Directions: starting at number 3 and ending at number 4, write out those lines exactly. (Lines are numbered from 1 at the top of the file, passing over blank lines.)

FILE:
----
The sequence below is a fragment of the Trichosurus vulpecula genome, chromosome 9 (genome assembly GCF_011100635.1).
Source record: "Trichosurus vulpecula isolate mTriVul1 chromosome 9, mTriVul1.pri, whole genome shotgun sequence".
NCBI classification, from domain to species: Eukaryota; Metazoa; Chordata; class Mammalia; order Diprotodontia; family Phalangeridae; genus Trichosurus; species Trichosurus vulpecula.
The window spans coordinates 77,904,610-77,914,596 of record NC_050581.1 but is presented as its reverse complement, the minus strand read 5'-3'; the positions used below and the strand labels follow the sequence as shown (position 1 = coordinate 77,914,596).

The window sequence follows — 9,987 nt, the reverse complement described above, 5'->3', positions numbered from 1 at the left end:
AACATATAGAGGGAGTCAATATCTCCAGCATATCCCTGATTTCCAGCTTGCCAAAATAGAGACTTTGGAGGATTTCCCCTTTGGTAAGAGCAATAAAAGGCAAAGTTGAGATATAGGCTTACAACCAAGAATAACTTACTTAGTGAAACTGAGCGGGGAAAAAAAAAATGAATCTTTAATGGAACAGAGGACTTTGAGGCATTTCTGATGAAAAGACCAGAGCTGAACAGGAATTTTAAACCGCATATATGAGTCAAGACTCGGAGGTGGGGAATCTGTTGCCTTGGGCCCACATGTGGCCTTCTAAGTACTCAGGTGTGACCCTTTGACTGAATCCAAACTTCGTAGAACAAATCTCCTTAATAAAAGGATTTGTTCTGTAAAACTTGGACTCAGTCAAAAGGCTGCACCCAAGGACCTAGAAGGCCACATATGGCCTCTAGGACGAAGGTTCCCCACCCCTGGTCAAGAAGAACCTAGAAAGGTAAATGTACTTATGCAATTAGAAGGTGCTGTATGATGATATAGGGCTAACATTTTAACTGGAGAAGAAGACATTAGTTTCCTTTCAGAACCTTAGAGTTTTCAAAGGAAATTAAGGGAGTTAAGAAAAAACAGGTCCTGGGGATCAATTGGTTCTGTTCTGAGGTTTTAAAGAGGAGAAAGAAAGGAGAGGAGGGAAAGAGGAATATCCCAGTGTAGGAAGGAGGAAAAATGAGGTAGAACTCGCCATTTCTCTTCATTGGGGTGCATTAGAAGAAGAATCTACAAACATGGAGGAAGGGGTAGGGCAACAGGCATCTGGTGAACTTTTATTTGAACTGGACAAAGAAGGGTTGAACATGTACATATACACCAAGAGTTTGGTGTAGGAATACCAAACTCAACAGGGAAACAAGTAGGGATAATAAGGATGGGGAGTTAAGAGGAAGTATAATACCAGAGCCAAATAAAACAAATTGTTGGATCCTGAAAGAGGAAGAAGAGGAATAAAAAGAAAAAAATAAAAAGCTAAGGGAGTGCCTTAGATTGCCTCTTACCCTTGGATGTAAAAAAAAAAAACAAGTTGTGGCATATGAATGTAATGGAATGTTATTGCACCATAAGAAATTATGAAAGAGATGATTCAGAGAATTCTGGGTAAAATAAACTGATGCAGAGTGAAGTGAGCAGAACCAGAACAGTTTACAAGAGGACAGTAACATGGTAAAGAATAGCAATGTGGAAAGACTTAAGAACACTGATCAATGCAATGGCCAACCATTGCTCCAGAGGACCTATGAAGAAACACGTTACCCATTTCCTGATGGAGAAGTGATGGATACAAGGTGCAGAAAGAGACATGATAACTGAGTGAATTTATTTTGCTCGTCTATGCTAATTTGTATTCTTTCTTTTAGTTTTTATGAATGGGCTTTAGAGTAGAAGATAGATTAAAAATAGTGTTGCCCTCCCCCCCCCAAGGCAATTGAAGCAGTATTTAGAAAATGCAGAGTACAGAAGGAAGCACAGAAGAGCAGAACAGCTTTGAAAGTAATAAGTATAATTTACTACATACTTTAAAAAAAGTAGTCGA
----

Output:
NCBI classification, from domain to species: Eukaryota; Metazoa; Chordata; class Mammalia; order Diprotodontia; family Phalangeridae; genus Trichosurus; species Trichosurus vulpecula.
The window spans coordinates 77,904,610-77,914,596 of record NC_050581.1 but is presented as its reverse complement, the minus strand read 5'-3'; the positions used below and the strand labels follow the sequence as shown (position 1 = coordinate 77,914,596).